Block on Trump's Asylum Ban Upheld by Supreme Court
An appellant from Togo lost his visa fraud challenge in the Third Circuit Court of Appeals this week, despite a rather creative defense theory. Geoffry Kouevi didn't argue that he was innocent or that he was denied due process; he claimed that he that he was convicted under the wrong paragraph of the visa fraud statute.
Kouevi, also known as "Kangni," was born and raised in Lome, Togo. The government contends that from 2001 until 2005, Kouevi conspired with others to use fraudulent means to obtain "authentic" visas for at least 34 people through the American Embassy in Togo, and that those persons then used those visas to enter the United States.
The scheme involved "diversity visas," which the U.S. government makes available to citizens of countries who send relatively low numbers of immigrants to the United States each year. The visas are a means of promoting diversity within the annual pool of immigrants entering the country.
Individuals in Togo applied for diversity visas by entering the diversity visa lottery. If they won that lottery, they became eligible to apply for permanent resident status in the United States, and if that status was granted, they were then permitted to immigrate with their spouse and children. The lottery winners were classified as DV-1 applicants; spouses were classified as DV-2 applicants; and their children were classified as DV-3 applicants.
According to the evidence at Kouvei's trial, Kouevi worked with individuals in Togo who were actually eligible for diversity visas, but were unable to either complete the necessary paperwork, pay the required fees, or afford the airfare to the United States.
The government claimed that co-conspirator Akouavi Kpade Afolabi paid the required fees of persons who were eligible for the diversity lottery and assisted them with their paperwork. In exchange, Afolabi required the applicants to falsely represent that other unrelated individuals were their spouses and/or children, so that those individuals could also obtain visas under the program.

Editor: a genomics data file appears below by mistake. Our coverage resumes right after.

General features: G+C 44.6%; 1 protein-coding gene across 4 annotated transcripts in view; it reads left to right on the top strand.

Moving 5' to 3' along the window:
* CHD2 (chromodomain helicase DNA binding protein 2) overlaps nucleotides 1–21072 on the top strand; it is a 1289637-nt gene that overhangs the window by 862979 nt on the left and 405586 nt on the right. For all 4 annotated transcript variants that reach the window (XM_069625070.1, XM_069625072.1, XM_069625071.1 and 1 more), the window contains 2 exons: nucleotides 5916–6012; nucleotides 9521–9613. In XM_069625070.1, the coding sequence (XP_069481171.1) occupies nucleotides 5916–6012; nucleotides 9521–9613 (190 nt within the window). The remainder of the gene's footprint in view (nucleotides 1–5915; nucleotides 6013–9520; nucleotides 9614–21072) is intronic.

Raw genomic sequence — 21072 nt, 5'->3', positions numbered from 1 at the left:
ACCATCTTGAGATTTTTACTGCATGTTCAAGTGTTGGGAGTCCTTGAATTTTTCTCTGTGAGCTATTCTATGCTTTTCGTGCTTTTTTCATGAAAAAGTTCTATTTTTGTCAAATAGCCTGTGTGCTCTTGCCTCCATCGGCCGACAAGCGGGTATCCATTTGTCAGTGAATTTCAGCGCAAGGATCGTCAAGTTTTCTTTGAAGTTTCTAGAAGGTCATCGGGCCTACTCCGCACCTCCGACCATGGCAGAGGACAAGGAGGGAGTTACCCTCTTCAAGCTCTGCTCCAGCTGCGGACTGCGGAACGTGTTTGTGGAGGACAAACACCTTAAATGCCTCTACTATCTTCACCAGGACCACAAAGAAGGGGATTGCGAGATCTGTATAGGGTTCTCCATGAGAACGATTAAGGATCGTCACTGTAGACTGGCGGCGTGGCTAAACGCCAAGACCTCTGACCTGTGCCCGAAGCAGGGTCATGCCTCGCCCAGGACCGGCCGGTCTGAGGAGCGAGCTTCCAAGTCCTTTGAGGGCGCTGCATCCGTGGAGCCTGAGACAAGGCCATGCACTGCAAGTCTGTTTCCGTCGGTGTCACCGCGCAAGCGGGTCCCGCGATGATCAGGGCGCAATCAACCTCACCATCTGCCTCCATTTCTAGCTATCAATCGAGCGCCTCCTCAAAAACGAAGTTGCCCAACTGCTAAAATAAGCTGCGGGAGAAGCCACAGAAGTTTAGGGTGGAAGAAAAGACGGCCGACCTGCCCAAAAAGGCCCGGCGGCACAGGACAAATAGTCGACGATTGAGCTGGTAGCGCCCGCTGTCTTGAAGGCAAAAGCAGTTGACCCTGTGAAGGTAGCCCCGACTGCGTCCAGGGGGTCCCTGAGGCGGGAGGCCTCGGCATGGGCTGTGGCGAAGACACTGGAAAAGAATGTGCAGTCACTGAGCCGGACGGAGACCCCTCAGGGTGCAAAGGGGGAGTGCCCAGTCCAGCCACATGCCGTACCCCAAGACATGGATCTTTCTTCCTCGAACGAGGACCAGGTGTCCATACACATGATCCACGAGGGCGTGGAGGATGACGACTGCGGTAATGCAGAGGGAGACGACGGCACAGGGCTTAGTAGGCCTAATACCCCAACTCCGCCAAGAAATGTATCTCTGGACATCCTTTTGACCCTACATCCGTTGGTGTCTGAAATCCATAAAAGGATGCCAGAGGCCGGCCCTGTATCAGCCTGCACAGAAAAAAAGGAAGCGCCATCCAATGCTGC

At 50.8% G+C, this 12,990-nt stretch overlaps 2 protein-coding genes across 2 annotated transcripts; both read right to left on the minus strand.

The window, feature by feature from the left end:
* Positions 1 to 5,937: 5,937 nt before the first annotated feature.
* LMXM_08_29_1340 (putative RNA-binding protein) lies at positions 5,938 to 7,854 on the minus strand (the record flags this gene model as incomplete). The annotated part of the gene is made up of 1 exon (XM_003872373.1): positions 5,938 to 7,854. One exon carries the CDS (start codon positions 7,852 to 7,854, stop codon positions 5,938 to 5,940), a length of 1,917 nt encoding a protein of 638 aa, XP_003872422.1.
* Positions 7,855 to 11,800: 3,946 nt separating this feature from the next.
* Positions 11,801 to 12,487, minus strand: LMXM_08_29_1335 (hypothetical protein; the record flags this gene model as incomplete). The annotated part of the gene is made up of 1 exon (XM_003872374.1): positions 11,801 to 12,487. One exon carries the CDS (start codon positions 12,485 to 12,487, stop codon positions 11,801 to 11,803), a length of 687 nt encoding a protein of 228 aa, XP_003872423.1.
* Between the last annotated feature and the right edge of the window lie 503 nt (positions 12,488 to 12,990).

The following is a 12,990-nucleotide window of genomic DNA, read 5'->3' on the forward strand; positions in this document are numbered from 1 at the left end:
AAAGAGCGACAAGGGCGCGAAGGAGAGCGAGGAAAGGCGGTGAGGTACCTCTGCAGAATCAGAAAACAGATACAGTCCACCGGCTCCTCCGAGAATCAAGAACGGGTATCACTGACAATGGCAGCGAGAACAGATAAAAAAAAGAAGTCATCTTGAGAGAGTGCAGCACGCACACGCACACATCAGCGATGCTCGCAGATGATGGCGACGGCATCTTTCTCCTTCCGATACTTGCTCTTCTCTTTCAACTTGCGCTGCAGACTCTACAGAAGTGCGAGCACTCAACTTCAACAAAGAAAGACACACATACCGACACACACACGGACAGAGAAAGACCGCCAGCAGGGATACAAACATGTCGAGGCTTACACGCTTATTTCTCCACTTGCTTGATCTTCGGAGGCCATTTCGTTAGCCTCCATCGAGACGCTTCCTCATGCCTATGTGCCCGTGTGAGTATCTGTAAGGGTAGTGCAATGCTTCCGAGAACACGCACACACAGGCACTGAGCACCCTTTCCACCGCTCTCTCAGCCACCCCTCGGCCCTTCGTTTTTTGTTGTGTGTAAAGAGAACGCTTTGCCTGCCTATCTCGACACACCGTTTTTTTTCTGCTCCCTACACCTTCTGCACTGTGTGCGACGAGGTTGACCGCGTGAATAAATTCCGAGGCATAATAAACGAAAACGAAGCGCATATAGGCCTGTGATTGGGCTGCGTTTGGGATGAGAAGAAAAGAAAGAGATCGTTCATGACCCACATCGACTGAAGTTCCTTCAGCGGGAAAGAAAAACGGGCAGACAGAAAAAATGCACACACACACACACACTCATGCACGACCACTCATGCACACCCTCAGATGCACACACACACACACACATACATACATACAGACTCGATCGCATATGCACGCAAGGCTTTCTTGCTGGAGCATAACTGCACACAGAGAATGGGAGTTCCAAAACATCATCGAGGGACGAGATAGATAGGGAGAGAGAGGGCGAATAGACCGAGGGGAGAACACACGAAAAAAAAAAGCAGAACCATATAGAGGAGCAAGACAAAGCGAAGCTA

In 2009, a federal grand jury returned a two-count indictment charging Kouevi with conspiracy to commit visa fraud and visa fraud. The jury convicted Kouevi on both counts, and he was sentenced to 26 months imprisonment.
Kouevi claimed his conviction should be reversed because the visas he helped procure were authentic, and not forged. Thus, he argued that the district court should have granted his motion for judgment of acquittal at the close of the government's case because he was charged under the wrong paragraph of the statute.
The Third Circuit Court of Appeals disagreed, noting that the plain language of the statute revealed that the relevant paragraph of the visa fraud statute "must be read to prohibit the possession or use of authentic immigration documents which are obtained by fraud." Since Kouevi was part of the scheme involving authentic immigration documents obtained by fraud, the appellate court upheld his conviction.